Calling Task Never x to help construct an init function

This is a small detail, but it’s been annoying me incessantly for a long time:

There are times when I need the current time in the initial model, and times when I need the window size in the initial model.

I know, I can pass them in through flags or I can grab make them the initial Cmd msg. These are the two approaches I follow. But…

  1. I make a lot of small applications that are full screen and don’t use ports or flags at all, and thus, just setting up the embedding of the elm app in an empty html document is a minor annoyance (also requires an extra request to the server, versus compiling to an index.html).

2.) getting it with the first Cmd msg means my first frame doesn’t have the information, leading to a flash or requiring me to make a loading animation (and even then, getViewport and work so fast that there’s no time to see the animation.

Like I said, this is a minor annoyance, but nonetheless, it is annoying me.

I wonder if we could provide an alternative init field somehow, that instead of producing a flags -> (model, Cmd msg) (or whatever variant), produced a `Cmd (Task Never x) -> (model, Cmd msg)’?

The reason for restricting it to Task Never x, instead of any task, is that tasks that might fail or have latency probably shouldn’t be used here, but it does seem silly that there’s not an easy way to load window size and current time, both of which the runtime can be guaranteed to grab extremely fast before our first rendering of view.

Am I missing something?

This is the sort of thing like a door that pulls when it clear should push that really annoys me.

Function in Elm are stateless so accessing any data that might change needs to be asynchronous.
If you have effects that you need to perform before rendering anything to the screen you can handle this by having this Initializing be a state that your model can be in. While in the Initializing state your view function would simply render nothing.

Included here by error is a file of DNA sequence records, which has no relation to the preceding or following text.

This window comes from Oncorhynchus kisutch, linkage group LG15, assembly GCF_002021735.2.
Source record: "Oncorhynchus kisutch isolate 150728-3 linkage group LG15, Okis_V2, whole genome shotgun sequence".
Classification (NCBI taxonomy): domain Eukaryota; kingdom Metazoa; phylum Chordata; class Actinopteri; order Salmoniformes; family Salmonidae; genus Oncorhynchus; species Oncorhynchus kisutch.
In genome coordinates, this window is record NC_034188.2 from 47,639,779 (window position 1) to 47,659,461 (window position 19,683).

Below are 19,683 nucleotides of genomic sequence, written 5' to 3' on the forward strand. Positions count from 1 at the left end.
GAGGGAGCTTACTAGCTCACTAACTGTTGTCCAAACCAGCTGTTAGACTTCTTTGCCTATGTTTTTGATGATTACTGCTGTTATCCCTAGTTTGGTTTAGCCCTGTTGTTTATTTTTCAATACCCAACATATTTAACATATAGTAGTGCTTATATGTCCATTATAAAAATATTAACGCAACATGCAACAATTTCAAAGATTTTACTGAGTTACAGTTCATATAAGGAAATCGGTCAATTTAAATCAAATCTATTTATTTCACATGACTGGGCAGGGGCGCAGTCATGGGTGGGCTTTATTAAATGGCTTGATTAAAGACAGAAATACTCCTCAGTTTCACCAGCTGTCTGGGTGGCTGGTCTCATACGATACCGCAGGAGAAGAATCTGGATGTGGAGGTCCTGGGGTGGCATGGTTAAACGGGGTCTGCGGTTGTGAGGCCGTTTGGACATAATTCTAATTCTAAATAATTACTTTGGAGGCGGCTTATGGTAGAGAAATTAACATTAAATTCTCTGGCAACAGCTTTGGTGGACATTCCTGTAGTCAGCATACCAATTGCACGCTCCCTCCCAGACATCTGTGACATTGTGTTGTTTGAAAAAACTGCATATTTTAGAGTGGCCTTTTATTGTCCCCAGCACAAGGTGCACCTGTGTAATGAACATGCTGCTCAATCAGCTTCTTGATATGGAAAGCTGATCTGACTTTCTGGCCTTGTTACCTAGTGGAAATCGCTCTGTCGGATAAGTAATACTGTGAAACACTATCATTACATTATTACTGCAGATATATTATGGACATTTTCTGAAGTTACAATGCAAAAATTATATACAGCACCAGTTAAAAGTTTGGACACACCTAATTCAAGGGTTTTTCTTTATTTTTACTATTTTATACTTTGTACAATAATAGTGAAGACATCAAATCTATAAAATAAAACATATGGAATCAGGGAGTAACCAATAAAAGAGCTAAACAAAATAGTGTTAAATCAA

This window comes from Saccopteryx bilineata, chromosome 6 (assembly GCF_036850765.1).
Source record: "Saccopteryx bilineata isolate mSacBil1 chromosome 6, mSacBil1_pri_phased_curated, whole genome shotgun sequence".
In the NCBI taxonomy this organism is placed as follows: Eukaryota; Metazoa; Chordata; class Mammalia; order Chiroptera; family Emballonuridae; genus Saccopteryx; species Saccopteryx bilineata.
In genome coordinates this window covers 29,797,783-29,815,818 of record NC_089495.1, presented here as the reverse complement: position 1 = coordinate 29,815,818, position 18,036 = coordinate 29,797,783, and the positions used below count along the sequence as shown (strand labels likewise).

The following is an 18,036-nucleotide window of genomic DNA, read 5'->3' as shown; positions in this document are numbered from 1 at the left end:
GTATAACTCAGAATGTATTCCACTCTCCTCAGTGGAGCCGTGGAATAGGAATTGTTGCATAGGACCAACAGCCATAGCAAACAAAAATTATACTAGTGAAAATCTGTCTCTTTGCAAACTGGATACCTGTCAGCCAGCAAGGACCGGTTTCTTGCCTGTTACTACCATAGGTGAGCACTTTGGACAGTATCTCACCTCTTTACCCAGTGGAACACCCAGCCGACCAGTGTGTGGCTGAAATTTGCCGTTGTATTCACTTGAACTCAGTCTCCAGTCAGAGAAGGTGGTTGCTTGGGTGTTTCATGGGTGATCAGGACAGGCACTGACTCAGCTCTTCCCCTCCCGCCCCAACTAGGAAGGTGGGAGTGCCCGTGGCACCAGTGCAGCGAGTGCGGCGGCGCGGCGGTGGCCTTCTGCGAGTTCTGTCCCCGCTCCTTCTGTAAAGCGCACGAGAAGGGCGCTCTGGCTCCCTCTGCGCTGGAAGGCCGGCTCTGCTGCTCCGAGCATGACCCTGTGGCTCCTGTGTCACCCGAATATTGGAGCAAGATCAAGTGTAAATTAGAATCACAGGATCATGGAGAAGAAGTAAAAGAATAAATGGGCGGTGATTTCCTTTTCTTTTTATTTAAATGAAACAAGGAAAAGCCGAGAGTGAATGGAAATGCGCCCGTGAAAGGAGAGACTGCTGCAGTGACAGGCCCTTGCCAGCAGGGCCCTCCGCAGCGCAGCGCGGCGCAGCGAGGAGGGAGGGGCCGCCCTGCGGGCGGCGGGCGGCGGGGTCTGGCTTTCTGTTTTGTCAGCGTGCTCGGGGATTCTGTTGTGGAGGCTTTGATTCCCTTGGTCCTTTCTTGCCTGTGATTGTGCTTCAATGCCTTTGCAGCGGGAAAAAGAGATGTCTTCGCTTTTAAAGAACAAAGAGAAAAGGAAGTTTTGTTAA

If this Initializing could take an arbitrary amount of time (eg. if http requests are required) you can have the Initializingstate contain how long it’s taken and have the view display a loading animation if it takes longer than 1 second or so.

I’m unsure what having init: Cmd (Task Never x) -> (model, Cmd msg) would mean.
Perhaps you could expand more on what you expect it would do.

This won’t solve the brief ‘flash’ on startup, but…

I think you could make your own Program constructor(s), that wrap the ones in Browser. These would get the current time and screen size and give them to the new program type. Then every time you write one of these little full screen apps, use this custom program constructor.

I also would find this useful as I frequently make fullscreen SVG apps to try out rendering various things in SVG, and I like to start by getting the viewport size so I can make my SVG viewport map onto that 1:1 for the sharpest rendering.

Lets see if I can try sketching out how this works…

That shows how to write a custom element program, and also a little example to try it out.

Also, I don’t find this is ‘flashing’ on startup. The view starts out as an empty div, then fills in on the first animation frame - same as normal when Elm takes over part of the DOM.


Thank you, Rupert. I had thought about doing this and wasn’t sure if it was possible or if it was too intertwined with the runtime.

Call synchronous tasks, namely and Browser.Dom.getViewport, hence the restriction to Task Never x, instead of Task x y

I think your suggested init field wants to be something like: Task Never x -> (x -> (model, Cmd msg)) no?

Just to add that in the case of 1, sometimes I know the Elm task to get the information I need, but turning that into a bit of Javascript to call to get an equivalent value to pass in as a flag is occasionally non-trivial, or at least non-obvious. Having done so it’s non-obvious that the solution will still work for later versions of Elm. Whereas if I can do this initialisation in Elm, it is less likely to break in a future version of Elm, and if it does the compiler will tell me. Admittedly, since this is initialisation code, if it does break, it’s likely immediately obvious.

A further point; things done at “initialisation” have a habit of turning into things we might need to do later. When that happens, and you’ve chosen approach number 1, you really wish you had chosen approach number 2, because that’s easier to update into something that happens generally rather than just at startup. But if you had used an init field with some task as you are suggesting, it would be easier to factor that task out and use it in a command.

One downside would be that you would need to update Browser.element, Browser.document, and Browser.application because you could conceivably wish to run an initialising task in any of those three scenarios. I mean it couldn’t just be a single additional variant.

I don’t think you need to for element, because element is inherently embedded in html, and the only values I think can be added are the synchronous trivial ones (time and getViewport are the only two I can think of).

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